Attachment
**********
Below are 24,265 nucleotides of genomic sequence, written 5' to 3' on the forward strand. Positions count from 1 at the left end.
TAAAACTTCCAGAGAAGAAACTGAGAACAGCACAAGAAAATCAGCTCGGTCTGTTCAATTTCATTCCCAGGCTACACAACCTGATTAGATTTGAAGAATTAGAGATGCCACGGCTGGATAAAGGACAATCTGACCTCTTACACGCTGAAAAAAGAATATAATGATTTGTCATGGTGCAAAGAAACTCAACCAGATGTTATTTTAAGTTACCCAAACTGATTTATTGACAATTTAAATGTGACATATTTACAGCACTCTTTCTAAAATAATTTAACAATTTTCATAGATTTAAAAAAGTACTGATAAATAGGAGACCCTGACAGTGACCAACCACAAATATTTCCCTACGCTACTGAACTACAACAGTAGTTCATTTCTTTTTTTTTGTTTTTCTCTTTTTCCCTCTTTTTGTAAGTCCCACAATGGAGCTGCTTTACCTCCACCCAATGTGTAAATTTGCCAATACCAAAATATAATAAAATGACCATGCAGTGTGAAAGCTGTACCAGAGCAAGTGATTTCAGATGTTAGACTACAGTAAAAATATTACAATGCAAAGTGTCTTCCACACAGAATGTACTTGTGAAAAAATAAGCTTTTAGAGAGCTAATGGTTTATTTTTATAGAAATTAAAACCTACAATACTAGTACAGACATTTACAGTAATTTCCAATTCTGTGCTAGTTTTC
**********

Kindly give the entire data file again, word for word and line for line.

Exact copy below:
Below are 24,265 nucleotides of genomic sequence, written 5' to 3' on the forward strand. Positions count from 1 at the left end.
TAAAACTTCCAGAGAAGAAACTGAGAACAGCACAAGAAAATCAGCTCGGTCTGTTCAATTTCATTCCCAGGCTACACAACCTGATTAGATTTGAAGAATTAGAGATGCCACGGCTGGATAAAGGACAATCTGACCTCTTACACGCTGAAAAAAGAATATAATGATTTGTCATGGTGCAAAGAAACTCAACCAGATGTTATTTTAAGTTACCCAAACTGATTTATTGACAATTTAAATGTGACATATTTACAGCACTCTTTCTAAAATAATTTAACAATTTTCATAGATTTAAAAAAGTACTGATAAATAGGAGACCCTGACAGTGACCAACCACAAATATTTCCCTACGCTACTGAACTACAACAGTAGTTCATTTCTTTTTTTTTGTTTTTCTCTTTTTCCCTCTTTTTGTAAGTCCCACAATGGAGCTGCTTTACCTCCACCCAATGTGTAAATTTGCCAATACCAAAATATAATAAAATGACCATGCAGTGTGAAAGCTGTACCAGAGCAAGTGATTTCAGATGTTAGACTACAGTAAAAATATTACAATGCAAAGTGTCTTCCACACAGAATGTACTTGTGAAAAAATAAGCTTTTAGAGAGCTAATGGTTTATTTTTATAGAAATTAAAACCTACAATACTAGTACAGACATTTACAGTAATTTCCAATTCTGTGCTAGTTTTC